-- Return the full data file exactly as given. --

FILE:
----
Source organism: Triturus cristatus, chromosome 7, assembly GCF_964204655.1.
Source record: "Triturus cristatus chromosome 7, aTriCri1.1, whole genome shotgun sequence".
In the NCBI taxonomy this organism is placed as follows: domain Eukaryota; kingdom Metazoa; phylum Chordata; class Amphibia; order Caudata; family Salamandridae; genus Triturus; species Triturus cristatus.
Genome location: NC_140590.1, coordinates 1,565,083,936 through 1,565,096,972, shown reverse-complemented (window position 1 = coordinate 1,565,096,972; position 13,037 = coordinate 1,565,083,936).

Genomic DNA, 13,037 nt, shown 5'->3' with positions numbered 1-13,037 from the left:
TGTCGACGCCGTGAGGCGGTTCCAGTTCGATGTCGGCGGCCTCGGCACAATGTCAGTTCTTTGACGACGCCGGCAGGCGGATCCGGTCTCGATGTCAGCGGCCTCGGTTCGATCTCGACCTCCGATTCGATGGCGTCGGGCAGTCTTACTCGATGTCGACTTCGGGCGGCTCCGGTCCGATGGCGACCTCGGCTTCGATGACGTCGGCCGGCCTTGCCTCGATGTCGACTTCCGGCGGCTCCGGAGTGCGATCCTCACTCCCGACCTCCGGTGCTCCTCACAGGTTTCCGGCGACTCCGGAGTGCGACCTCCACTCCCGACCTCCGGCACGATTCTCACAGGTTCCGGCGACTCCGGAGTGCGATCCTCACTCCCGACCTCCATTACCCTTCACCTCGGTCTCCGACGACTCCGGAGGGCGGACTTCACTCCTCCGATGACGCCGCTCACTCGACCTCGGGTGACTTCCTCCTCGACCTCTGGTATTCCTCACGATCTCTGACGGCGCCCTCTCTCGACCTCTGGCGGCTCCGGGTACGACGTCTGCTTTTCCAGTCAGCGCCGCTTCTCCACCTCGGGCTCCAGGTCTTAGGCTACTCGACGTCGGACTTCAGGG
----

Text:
Source organism: Triturus cristatus, chromosome 7, assembly GCF_964204655.1.
Source record: "Triturus cristatus chromosome 7, aTriCri1.1, whole genome shotgun sequence".
In the NCBI taxonomy this organism is placed as follows: domain Eukaryota; kingdom Metazoa; phylum Chordata; class Amphibia; order Caudata; family Salamandridae; genus Triturus; species Triturus cristatus.
Genome location: NC_140590.1, coordinates 1,565,083,936 through 1,565,096,972, shown reverse-complemented (window position 1 = coordinate 1,565,096,972; position 13,037 = coordinate 1,565,083,936).

Genomic DNA, 13,037 nt, shown 5'->3' with positions numbered 1-13,037 from the left:
TGTCGACGCCGTGAGGCGGTTCCAGTTCGATGTCGGCGGCCTCGGCACAATGTCAGTTCTTTGACGACGCCGGCAGGCGGATCCGGTCTCGATGTCAGCGGCCTCGGTTCGATCTCGACCTCCGATTCGATGGCGTCGGGCAGTCTTACTCGATGTCGACTTCGGGCGGCTCCGGTCCGATGGCGACCTCGGCTTCGATGACGTCGGCCGGCCTTGCCTCGATGTCGACTTCCGGCGGCTCCGGAGTGCGATCCTCACTCCCGACCTCCGGTGCTCCTCACAGGTTTCCGGCGACTCCGGAGTGCGACCTCCACTCCCGACCTCCGGCACGATTCTCACAGGTTCCGGCGACTCCGGAGTGCGATCCTCACTCCCGACCTCCATTACCCTTCACCTCGGTCTCCGACGACTCCGGAGGGCGGACTTCACTCCTCCGATGACGCCGCTCACTCGACCTCGGGTGACTTCCTCCTCGACCTCTGGTATTCCTCACGATCTCTGACGGCGCCCTCTCTCGACCTCTGGCGGCTCCGGGTACGACGTCTGCTTTTCCAGTCAGCGCCGCTTCTCCACCTCGGGCTCCAGGTCTTAGGCTACTCGACGTCGGACTTCAGGG